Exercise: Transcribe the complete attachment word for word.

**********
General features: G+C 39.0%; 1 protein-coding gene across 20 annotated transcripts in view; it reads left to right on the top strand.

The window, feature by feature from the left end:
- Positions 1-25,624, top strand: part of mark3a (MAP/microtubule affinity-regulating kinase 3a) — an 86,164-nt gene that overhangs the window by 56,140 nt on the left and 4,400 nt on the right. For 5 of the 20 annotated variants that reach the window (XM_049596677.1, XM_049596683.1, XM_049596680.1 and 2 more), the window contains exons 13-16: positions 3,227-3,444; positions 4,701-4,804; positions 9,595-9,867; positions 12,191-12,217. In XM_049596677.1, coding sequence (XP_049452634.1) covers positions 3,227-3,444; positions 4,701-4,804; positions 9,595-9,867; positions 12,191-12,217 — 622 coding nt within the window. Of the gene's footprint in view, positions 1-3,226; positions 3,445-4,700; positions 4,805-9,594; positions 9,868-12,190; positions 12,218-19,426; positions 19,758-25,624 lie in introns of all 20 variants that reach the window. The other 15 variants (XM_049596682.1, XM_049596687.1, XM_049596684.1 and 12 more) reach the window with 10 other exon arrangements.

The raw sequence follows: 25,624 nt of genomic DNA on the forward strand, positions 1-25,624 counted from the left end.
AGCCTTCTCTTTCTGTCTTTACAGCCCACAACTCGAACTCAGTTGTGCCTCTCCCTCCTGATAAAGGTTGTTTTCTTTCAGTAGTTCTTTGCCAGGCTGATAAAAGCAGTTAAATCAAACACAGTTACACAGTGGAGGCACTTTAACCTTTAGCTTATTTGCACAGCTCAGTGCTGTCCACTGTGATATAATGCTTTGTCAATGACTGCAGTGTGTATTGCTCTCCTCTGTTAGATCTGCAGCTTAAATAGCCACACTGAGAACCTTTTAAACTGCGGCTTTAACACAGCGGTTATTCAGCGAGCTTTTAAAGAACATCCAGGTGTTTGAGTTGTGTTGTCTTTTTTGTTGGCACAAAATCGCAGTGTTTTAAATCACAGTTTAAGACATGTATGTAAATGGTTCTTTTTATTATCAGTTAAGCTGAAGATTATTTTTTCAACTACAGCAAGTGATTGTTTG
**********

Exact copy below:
General features: G+C 39.0%; 1 protein-coding gene across 20 annotated transcripts in view; it reads left to right on the top strand.

The window, feature by feature from the left end:
- Positions 1-25,624, top strand: part of mark3a (MAP/microtubule affinity-regulating kinase 3a) — an 86,164-nt gene that overhangs the window by 56,140 nt on the left and 4,400 nt on the right. For 5 of the 20 annotated variants that reach the window (XM_049596677.1, XM_049596683.1, XM_049596680.1 and 2 more), the window contains exons 13-16: positions 3,227-3,444; positions 4,701-4,804; positions 9,595-9,867; positions 12,191-12,217. In XM_049596677.1, coding sequence (XP_049452634.1) covers positions 3,227-3,444; positions 4,701-4,804; positions 9,595-9,867; positions 12,191-12,217 — 622 coding nt within the window. Of the gene's footprint in view, positions 1-3,226; positions 3,445-4,700; positions 4,805-9,594; positions 9,868-12,190; positions 12,218-19,426; positions 19,758-25,624 lie in introns of all 20 variants that reach the window. The other 15 variants (XM_049596682.1, XM_049596687.1, XM_049596684.1 and 12 more) reach the window with 10 other exon arrangements.

The raw sequence follows: 25,624 nt of genomic DNA on the forward strand, positions 1-25,624 counted from the left end.
AGCCTTCTCTTTCTGTCTTTACAGCCCACAACTCGAACTCAGTTGTGCCTCTCCCTCCTGATAAAGGTTGTTTTCTTTCAGTAGTTCTTTGCCAGGCTGATAAAAGCAGTTAAATCAAACACAGTTACACAGTGGAGGCACTTTAACCTTTAGCTTATTTGCACAGCTCAGTGCTGTCCACTGTGATATAATGCTTTGTCAATGACTGCAGTGTGTATTGCTCTCCTCTGTTAGATCTGCAGCTTAAATAGCCACACTGAGAACCTTTTAAACTGCGGCTTTAACACAGCGGTTATTCAGCGAGCTTTTAAAGAACATCCAGGTGTTTGAGTTGTGTTGTCTTTTTTGTTGGCACAAAATCGCAGTGTTTTAAATCACAGTTTAAGACATGTATGTAAATGGTTCTTTTTATTATCAGTTAAGCTGAAGATTATTTTTTCAACTACAGCAAGTGATTGTTTG